The estimated number of Quibi paid subscribers is being disputed by the streaming video service, which says it is doing massively better than a leading analytics firm suggests …
Quibi picked exactly the wrong time to launch.
Prior to the coronavirus outbreak, Quibi’s pitch would have been simple: short-form videos from big names to watch on your phone during your commute. Every show is no more than ten minutes in length, and the format is specifically designed to be viewed on a smartphone.
The company’s marketing was all about short videos you could watch, on mobile devices only, while you were out and about.
Got a few minutes? That’s all you need to be entertained, informed, and inspired. Quibi presents fresh content from today’s biggest stars — one quick bite at a time. Make any moment extraordinary with incredible storytelling delivered right to your phone. From all-new original shows to must-see movies told in chapters, the next story will always be waiting.
Quibi paid subscriber dispute
Analytics company Sensor Tower estimated that Quibi managed to sign up around 4.5M users, but says that so far only around 8% of them continued to use it when their free trial ended.
The available data is limited. Launching on April 6, the very first free trials only expired on July 5, which means Sensor Tower can only speak for the 910,000 users who signed up in the first few days. However, of those it says that only 72,000 are still using the app.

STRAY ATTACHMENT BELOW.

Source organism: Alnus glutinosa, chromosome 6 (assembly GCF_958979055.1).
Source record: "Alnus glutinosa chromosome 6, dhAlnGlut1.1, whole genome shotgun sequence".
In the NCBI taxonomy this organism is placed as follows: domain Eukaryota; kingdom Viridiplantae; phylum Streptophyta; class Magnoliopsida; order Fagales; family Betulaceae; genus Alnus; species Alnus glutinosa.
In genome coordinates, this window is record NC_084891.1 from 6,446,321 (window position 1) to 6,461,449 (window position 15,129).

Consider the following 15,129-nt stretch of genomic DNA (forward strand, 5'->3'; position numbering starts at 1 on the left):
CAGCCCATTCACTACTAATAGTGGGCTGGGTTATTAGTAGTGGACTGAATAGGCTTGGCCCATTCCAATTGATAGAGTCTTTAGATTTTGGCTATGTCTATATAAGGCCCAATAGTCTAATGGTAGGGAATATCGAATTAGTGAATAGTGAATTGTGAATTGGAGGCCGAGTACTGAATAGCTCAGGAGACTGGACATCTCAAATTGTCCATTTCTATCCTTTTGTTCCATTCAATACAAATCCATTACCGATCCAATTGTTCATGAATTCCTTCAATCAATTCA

The Verge reports that Quibi disputes both numbers. First, it says, it doesn’t have 4.5M downloads, but rather more than 5.6M. Second, while it refused to reveal what percentage has taken out a paid subscription, it says the number is out by ‘an order of magnitude.’
That claim is impossible to believe. An order of magnitude is a factor of ten, so that would mean instead of 72k out of 910k signing up, the number of Quibi paid subscribers would be 720k out of 910k.
The full statement doesn’t reveal any specifics.
The number of paid subscribers is incorrect by an order of magnitude. To date, over 5.6 million people have downloaded the Quibi app. Our conversion from download to trial is above mobile app benchmarks, and we are seeing excellent conversion to paid subscribers — both among our 90-day free trial sign-ups from April, as well as our 14-day free trial sign-ups from May and June.
The Verge’s Nick Statt shares my skepticism.
The platform doesn’t appear to have shows worth signing up for, like the mind-numbing amount of Netflix content that gets added each month or big pop culture events like Disney Plus’ The Mandalorian. Quibi has no built-in install base, like HBO had for its recent launch of HBO Max, and it’s an open question how long its $1.8 billion war chest will keep it afloat if users don’t show up in greater numbers.
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